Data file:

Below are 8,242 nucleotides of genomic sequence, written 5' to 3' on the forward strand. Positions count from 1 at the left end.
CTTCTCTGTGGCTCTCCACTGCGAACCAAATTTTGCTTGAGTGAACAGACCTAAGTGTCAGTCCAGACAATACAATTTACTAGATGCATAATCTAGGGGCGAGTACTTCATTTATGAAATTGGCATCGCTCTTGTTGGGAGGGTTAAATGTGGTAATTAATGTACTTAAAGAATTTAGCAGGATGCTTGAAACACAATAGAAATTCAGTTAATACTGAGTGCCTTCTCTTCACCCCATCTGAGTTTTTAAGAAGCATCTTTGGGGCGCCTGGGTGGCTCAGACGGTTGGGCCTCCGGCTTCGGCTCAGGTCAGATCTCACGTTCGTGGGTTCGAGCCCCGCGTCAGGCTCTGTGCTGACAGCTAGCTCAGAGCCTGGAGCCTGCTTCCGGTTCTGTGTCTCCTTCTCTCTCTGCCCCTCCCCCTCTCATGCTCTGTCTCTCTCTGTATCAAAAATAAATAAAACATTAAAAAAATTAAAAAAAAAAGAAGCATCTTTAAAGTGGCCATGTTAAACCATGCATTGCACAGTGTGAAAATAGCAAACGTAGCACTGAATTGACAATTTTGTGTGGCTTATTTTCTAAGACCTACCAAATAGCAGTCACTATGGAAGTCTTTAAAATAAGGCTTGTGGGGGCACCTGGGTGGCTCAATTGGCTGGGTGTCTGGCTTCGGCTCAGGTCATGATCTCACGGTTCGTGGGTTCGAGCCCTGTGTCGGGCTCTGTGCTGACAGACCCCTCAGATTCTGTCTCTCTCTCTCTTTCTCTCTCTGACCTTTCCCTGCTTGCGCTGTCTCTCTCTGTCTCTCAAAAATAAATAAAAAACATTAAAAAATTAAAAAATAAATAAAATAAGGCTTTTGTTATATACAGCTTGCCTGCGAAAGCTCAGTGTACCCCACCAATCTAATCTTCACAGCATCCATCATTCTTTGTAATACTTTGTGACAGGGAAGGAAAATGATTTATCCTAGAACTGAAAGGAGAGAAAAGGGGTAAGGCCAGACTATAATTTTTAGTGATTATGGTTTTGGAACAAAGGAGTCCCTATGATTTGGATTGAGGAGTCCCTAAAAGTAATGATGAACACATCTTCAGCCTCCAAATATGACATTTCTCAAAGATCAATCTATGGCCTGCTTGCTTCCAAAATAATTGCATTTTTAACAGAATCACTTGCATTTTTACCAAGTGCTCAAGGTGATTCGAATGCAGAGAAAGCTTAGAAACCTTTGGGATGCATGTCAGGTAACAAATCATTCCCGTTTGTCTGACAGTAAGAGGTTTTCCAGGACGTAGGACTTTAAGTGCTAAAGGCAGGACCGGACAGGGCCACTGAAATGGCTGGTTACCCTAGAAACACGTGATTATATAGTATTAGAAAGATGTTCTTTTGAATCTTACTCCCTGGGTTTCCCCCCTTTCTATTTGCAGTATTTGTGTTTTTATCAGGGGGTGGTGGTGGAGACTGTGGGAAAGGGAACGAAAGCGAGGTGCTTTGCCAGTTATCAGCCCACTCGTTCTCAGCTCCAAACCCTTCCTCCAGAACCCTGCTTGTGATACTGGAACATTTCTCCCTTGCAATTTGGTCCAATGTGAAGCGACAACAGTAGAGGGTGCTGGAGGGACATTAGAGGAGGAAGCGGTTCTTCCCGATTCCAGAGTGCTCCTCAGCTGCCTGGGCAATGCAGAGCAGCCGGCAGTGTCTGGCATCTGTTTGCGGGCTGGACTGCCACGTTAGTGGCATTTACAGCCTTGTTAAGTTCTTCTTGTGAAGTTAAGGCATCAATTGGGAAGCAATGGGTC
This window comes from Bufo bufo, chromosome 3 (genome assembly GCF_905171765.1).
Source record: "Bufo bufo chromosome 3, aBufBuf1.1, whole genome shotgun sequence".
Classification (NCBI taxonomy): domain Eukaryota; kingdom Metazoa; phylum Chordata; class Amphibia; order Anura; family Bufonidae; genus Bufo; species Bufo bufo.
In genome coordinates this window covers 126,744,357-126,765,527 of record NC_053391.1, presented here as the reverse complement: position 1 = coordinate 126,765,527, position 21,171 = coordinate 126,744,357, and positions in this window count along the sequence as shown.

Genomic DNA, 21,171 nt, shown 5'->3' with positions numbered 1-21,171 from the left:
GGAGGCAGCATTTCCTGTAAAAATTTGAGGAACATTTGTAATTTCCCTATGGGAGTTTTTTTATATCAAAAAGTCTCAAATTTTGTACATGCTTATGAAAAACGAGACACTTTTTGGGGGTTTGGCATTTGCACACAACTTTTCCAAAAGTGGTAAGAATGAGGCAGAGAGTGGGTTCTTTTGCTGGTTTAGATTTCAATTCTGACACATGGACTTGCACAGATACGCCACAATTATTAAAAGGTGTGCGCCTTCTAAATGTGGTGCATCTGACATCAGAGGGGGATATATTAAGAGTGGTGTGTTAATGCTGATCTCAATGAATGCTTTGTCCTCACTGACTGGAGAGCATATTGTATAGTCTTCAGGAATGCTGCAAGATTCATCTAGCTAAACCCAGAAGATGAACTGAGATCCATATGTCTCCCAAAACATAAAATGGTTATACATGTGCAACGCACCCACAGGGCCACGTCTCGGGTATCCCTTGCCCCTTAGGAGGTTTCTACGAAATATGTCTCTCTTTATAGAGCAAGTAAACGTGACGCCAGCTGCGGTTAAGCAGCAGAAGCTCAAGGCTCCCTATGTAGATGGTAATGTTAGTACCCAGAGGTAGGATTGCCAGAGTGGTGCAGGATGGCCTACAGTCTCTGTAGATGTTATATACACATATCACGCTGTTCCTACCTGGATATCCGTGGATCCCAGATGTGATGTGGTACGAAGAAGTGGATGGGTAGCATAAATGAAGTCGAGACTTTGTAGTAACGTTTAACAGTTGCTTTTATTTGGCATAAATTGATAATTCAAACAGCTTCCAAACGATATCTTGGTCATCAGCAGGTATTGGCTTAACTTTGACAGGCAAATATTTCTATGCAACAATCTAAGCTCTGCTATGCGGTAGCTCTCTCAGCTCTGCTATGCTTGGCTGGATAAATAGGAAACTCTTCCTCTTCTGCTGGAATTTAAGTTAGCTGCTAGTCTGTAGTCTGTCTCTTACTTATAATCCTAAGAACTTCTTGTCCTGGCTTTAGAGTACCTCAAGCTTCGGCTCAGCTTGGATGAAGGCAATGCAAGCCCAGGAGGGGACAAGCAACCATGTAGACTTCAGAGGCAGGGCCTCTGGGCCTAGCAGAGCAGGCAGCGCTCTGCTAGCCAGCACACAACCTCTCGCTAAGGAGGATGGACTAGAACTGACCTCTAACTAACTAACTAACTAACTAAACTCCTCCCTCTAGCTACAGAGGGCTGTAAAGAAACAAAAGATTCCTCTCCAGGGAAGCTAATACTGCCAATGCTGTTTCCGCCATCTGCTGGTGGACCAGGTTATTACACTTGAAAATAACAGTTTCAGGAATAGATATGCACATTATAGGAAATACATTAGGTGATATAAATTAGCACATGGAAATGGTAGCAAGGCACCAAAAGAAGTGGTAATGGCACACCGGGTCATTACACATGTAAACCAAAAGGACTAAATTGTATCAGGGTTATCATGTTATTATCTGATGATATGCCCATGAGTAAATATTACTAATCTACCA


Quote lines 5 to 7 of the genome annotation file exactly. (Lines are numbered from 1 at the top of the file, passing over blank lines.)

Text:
Classification (NCBI taxonomy): domain Eukaryota; kingdom Metazoa; phylum Chordata; class Amphibia; order Anura; family Bufonidae; genus Bufo; species Bufo bufo.
In genome coordinates this window covers 126,744,357-126,765,527 of record NC_053391.1, presented here as the reverse complement: position 1 = coordinate 126,765,527, position 21,171 = coordinate 126,744,357, and positions in this window count along the sequence as shown.

Genomic DNA, 21,171 nt, shown 5'->3' with positions numbered 1-21,171 from the left: